Works from Francisco Tropa, Emilio Pettoruti, Claire de Santa Coloma, Hans Richter, Ella Bergmann-Michel, Marcel Breuer, Mário Cesariny, Tony Oursler, Max Ernst, Luís Noronha da Costa, José Barrias, João Penalva, Arpad Szenes, Nadir Afonso, Dziga Vertov, Ângela Ferreira, Marcel Duchamp, Fernand Léger, Kurt Schwitters, Batia Suter, László Moholy-Nagy, Oskar Schlemmer, João Ferro Martins, Man Ray, Raúl Perez, Mário Botas, Louise Bourgeois, Cabrita, Luís Paulo Costa, Pierre Coulibeuf, Klaus Mosettig, João Louro, Rita Gaspar Vieira, Yves Klein, Helena Almeida, José Maçãs de Carvalho, Douglas Gordon, Louise Lawler, Ann Veronica Janssens.
In short, there’s quite a bit of artistic talent here, so for that alone this is worth a visit.
But here’s what we have from the organizers:
“The goal of this project is to regard the Berardo Collection as a horizontal territory for curatorial research: a research which produces vertical ‘cuts’—incisions on the permanent stability of the collection—thus initiating relationships more or less close in both time and space. Adopting an anachronistic stance which subtly explores the different sections, an attempt is made to examine and bring to life the various historical periods through their influence on contemporary artistic production.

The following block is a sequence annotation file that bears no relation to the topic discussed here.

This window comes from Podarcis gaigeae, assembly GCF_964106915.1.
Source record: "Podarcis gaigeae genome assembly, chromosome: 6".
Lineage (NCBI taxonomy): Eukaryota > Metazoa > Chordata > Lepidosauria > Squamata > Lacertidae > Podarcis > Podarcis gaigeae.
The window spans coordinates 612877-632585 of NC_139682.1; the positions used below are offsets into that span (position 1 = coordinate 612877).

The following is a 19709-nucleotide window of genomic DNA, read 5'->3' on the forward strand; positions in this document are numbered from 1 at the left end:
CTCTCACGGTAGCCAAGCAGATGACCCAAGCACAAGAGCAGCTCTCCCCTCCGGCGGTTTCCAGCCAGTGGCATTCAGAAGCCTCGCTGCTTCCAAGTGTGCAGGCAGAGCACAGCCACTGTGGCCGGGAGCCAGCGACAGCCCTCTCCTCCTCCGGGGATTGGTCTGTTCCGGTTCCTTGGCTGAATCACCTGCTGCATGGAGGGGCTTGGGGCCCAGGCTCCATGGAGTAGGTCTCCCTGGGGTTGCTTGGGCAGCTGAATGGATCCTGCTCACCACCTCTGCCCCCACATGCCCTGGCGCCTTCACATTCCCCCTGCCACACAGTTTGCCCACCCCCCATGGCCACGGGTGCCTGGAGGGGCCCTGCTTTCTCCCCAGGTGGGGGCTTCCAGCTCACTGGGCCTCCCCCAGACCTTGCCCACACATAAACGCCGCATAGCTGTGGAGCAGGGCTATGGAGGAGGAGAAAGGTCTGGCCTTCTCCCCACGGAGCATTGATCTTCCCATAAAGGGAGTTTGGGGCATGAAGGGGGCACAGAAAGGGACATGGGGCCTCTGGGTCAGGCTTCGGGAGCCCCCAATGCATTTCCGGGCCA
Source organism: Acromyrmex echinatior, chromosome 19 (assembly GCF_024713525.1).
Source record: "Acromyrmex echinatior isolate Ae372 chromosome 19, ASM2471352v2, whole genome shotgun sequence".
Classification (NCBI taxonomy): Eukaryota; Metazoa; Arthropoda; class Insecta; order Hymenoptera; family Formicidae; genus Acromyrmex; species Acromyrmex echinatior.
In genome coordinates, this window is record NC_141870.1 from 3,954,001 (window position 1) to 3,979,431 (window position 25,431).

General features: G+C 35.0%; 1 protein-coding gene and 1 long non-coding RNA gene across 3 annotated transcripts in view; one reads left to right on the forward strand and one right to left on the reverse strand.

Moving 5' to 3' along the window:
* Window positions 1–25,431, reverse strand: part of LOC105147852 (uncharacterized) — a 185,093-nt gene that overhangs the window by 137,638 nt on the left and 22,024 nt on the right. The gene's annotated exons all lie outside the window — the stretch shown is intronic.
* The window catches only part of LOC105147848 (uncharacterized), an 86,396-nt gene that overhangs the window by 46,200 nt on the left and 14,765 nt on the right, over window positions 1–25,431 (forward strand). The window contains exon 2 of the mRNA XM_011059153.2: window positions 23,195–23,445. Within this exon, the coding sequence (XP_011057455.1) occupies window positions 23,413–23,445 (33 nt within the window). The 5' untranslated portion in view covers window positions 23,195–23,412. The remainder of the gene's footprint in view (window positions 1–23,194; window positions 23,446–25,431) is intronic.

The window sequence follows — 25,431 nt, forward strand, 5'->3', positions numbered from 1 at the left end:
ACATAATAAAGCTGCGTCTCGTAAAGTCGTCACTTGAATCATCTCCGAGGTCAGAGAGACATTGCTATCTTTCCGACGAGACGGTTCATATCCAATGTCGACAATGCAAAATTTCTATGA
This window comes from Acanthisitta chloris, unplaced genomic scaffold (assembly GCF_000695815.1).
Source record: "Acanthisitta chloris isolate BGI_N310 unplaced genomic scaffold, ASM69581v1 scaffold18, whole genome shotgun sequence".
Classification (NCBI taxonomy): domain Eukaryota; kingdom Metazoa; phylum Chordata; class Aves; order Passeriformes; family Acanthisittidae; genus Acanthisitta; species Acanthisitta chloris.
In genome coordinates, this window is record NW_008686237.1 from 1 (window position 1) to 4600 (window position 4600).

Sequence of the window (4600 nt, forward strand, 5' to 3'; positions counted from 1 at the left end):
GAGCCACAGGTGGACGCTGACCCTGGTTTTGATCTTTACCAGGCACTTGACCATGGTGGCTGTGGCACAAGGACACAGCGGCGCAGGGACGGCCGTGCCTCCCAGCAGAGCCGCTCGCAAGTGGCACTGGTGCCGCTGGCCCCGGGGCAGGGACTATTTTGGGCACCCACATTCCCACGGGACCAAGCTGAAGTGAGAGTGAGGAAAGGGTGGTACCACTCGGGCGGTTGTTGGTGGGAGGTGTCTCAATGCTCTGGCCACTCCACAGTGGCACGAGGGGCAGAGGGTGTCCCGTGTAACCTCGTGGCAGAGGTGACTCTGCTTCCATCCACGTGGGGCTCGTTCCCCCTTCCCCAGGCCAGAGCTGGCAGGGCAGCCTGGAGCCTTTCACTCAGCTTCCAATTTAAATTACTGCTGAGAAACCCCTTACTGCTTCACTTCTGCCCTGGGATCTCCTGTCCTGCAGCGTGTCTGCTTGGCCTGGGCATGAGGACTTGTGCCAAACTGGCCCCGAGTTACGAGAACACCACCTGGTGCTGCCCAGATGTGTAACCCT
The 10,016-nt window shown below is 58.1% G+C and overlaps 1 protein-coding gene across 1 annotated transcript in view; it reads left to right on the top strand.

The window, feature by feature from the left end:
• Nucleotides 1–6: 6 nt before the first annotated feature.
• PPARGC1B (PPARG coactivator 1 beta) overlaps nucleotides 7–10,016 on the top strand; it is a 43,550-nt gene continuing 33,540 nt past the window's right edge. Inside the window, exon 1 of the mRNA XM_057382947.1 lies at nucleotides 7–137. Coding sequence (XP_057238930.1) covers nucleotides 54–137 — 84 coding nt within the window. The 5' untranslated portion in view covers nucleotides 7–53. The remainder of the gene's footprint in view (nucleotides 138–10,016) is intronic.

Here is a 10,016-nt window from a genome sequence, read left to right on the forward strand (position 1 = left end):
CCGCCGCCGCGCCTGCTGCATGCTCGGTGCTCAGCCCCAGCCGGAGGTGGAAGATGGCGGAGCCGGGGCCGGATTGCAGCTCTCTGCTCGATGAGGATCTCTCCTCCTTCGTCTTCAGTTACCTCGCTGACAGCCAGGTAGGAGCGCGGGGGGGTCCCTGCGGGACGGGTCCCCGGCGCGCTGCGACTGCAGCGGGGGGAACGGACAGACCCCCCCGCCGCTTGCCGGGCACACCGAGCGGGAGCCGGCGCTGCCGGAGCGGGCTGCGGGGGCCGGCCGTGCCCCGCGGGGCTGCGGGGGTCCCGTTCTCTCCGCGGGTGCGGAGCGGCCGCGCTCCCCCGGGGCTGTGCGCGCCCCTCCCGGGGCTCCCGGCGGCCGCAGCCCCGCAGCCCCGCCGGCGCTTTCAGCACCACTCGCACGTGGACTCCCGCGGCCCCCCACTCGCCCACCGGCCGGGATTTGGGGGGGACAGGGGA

The exhibition develops into a plethora of interventions spanning the various sections of the Berardo Collection along a loose (and conceptual) narrative thread centred on the philosophical concept of the constellation. The Museum’s space is thus transformed into a place of experimentation, the result of a ‘choreography’ of thought processes. The aim is to provide a conceptual representation of a research model for the Collection, which is constantly evolving, that opens out onto a speculative, poetic horizon.”
For more of the same, if you must, read here.
Open daily, free on Saturdays, for updated hours, go to https://en.museuberardo.pt/exhibitions/current.